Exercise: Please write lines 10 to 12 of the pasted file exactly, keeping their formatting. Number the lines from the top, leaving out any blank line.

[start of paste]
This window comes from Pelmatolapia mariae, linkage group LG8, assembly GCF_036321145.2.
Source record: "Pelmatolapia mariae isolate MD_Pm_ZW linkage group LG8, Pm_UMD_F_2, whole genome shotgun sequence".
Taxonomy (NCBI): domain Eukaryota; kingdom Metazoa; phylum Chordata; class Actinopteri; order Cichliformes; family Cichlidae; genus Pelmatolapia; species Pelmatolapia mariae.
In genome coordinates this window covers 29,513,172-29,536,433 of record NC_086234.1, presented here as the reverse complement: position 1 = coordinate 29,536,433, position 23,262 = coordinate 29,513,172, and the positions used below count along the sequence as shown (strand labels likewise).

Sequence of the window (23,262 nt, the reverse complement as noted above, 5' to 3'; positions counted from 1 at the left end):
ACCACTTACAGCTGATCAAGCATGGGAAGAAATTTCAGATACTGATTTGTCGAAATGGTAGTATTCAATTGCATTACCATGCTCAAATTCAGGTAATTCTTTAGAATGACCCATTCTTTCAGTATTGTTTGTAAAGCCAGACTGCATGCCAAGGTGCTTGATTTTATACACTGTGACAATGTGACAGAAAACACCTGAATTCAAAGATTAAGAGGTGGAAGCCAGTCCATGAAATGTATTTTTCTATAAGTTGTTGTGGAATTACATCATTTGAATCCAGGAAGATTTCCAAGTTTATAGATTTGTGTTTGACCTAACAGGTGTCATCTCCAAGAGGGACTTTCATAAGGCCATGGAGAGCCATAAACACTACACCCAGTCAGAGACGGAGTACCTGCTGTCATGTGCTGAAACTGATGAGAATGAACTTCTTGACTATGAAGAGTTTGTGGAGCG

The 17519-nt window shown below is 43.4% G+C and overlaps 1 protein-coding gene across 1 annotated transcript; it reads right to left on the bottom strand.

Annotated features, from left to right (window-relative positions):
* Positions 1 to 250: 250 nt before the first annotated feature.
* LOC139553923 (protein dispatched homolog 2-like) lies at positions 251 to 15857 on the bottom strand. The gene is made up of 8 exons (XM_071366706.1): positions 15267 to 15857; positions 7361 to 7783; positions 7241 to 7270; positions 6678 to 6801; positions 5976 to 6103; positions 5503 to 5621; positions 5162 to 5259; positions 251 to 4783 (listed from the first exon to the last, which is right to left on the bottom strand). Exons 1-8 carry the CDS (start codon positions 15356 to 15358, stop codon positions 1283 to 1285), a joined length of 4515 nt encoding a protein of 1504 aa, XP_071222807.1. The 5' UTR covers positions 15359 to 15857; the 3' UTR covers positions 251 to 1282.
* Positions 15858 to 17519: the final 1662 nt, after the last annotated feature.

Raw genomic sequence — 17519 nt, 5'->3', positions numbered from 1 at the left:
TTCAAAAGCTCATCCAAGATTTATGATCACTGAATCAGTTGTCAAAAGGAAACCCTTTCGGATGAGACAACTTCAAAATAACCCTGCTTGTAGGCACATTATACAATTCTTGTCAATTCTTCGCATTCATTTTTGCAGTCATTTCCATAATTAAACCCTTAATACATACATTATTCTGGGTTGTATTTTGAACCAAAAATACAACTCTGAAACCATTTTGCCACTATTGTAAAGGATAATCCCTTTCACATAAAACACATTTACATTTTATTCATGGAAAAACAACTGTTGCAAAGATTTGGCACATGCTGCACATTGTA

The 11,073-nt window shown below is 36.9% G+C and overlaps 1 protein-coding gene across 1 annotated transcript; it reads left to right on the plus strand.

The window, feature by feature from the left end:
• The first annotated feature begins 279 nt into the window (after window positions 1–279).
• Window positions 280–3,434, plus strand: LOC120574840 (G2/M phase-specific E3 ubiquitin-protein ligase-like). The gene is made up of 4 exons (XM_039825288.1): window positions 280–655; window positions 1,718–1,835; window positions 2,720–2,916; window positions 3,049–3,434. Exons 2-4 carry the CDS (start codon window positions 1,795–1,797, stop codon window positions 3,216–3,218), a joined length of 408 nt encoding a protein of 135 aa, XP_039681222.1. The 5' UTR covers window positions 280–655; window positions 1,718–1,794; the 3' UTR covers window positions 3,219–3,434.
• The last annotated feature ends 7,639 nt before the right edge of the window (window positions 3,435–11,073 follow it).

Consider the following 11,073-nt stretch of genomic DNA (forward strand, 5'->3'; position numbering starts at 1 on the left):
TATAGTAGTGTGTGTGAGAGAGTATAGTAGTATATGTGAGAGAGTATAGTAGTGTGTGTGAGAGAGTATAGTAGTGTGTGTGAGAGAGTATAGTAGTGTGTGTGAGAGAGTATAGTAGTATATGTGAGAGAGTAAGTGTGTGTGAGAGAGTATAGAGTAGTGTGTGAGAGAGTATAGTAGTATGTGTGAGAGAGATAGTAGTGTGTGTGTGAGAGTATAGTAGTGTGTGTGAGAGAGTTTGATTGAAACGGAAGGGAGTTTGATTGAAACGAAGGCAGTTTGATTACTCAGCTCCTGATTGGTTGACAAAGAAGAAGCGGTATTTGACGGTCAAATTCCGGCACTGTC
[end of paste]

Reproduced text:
* LOC139553923 (protein dispatched homolog 2-like) lies at positions 251 to 15857 on the bottom strand. The gene is made up of 8 exons (XM_071366706.1): positions 15267 to 15857; positions 7361 to 7783; positions 7241 to 7270; positions 6678 to 6801; positions 5976 to 6103; positions 5503 to 5621; positions 5162 to 5259; positions 251 to 4783 (listed from the first exon to the last, which is right to left on the bottom strand). Exons 1-8 carry the CDS (start codon positions 15356 to 15358, stop codon positions 1283 to 1285), a joined length of 4515 nt encoding a protein of 1504 aa, XP_071222807.1. The 5' UTR covers positions 15359 to 15857; the 3' UTR covers positions 251 to 1282.
* Positions 15858 to 17519: the final 1662 nt, after the last annotated feature.

Raw genomic sequence — 17519 nt, 5'->3', positions numbered from 1 at the left: